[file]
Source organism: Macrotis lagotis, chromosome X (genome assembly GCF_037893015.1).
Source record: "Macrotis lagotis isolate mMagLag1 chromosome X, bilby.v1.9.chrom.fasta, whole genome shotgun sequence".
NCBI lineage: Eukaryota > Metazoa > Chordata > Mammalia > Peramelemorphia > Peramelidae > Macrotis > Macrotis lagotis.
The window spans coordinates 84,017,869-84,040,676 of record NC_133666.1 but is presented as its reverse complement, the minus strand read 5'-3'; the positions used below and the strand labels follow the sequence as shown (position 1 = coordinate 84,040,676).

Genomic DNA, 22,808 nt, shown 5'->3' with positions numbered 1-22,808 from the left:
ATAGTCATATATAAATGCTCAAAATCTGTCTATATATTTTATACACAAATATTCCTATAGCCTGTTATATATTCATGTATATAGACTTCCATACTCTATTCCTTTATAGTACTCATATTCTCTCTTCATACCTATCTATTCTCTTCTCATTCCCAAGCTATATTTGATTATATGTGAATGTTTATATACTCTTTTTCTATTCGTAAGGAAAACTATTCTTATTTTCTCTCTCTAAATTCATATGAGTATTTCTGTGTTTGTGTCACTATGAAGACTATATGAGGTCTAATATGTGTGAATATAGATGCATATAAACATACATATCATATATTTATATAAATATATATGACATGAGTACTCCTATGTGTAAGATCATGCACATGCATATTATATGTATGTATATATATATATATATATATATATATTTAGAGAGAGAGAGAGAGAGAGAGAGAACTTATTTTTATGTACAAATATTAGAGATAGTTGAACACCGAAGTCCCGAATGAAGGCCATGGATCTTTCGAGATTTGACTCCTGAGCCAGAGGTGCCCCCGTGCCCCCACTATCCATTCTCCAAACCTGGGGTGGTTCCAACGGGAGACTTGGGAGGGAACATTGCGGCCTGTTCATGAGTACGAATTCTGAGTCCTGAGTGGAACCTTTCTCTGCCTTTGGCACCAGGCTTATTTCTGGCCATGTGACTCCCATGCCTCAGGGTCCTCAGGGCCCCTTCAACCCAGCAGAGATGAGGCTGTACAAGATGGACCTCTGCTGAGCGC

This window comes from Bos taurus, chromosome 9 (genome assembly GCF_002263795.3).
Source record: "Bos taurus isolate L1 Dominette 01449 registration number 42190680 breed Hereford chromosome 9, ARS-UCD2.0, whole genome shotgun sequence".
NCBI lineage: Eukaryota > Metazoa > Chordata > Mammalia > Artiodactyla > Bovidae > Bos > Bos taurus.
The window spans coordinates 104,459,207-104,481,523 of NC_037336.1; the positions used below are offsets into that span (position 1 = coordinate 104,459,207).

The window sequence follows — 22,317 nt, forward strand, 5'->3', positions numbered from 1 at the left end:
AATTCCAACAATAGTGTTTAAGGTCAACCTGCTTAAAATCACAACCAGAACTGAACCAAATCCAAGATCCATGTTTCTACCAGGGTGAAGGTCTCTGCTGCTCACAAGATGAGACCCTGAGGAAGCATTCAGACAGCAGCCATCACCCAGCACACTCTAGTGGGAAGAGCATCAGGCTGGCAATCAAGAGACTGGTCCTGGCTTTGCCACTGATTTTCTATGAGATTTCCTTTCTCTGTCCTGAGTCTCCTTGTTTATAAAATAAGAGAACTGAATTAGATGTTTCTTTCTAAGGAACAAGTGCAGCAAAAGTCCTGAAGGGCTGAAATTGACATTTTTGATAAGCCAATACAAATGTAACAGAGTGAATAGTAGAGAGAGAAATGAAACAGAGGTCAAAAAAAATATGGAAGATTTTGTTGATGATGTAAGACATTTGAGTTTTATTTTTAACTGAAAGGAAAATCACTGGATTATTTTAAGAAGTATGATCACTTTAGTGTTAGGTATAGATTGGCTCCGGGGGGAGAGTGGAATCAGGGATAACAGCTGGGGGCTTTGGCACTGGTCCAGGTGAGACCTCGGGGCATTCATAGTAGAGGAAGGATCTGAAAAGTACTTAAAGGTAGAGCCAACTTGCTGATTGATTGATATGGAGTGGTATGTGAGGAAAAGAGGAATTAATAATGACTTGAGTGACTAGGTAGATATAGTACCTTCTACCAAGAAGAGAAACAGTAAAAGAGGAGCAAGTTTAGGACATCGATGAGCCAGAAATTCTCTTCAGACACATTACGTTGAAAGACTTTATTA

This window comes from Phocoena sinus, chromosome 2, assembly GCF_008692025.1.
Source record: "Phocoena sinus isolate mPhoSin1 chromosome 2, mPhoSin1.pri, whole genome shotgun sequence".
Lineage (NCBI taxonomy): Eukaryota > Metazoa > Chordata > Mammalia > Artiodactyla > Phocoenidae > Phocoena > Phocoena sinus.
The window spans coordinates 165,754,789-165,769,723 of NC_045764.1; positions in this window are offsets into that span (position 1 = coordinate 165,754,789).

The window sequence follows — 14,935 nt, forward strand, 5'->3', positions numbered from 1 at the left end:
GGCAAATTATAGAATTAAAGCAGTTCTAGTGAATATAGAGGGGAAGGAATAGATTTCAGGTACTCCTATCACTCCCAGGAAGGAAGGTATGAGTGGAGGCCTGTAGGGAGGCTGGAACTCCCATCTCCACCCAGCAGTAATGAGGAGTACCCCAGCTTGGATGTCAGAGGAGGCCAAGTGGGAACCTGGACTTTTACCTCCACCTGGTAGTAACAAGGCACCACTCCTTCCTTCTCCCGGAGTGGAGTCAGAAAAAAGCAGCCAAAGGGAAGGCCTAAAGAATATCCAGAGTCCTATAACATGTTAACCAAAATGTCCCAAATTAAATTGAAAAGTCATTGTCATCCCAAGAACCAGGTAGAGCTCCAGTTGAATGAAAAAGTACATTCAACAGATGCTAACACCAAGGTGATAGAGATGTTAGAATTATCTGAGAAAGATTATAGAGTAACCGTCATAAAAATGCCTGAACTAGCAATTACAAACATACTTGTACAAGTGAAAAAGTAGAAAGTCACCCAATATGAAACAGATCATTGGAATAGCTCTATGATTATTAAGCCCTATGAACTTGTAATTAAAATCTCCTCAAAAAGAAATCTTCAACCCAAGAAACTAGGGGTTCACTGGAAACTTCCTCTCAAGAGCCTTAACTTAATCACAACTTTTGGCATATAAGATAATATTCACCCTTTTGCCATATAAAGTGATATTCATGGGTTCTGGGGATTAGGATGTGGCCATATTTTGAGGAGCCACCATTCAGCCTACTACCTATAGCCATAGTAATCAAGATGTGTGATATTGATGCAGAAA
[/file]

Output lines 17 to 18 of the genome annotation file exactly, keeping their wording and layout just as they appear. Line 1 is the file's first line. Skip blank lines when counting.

The window sequence follows — 14,935 nt, forward strand, 5'->3', positions numbered from 1 at the left end:
GGCAAATTATAGAATTAAAGCAGTTCTAGTGAATATAGAGGGGAAGGAATAGATTTCAGGTACTCCTATCACTCCCAGGAAGGAAGGTATGAGTGGAGGCCTGTAGGGAGGCTGGAACTCCCATCTCCACCCAGCAGTAATGAGGAGTACCCCAGCTTGGATGTCAGAGGAGGCCAAGTGGGAACCTGGACTTTTACCTCCACCTGGTAGTAACAAGGCACCACTCCTTCCTTCTCCCGGAGTGGAGTCAGAAAAAAGCAGCCAAAGGGAAGGCCTAAAGAATATCCAGAGTCCTATAACATGTTAACCAAAATGTCCCAAATTAAATTGAAAAGTCATTGTCATCCCAAGAACCAGGTAGAGCTCCAGTTGAATGAAAAAGTACATTCAACAGATGCTAACACCAAGGTGATAGAGATGTTAGAATTATCTGAGAAAGATTATAGAGTAACCGTCATAAAAATGCCTGAACTAGCAATTACAAACATACTTGTACAAGTGAAAAAGTAGAAAGTCACCCAATATGAAACAGATCATTGGAATAGCTCTATGATTATTAAGCCCTATGAACTTGTAATTAAAATCTCCTCAAAAAGAAATCTTCAACCCAAGAAACTAGGGGTTCACTGGAAACTTCCTCTCAAGAGCCTTAACTTAATCACAACTTTTGGCATATAAGATAATATTCACCCTTTTGCCATATAAAGTGATATTCATGGGTTCTGGGGATTAGGATGTGGCCATATTTTGAGGAGCCACCATTCAGCCTACTACCTATAGCCATAGTAATCAAGATGTGTGATATTGATGCAGAAA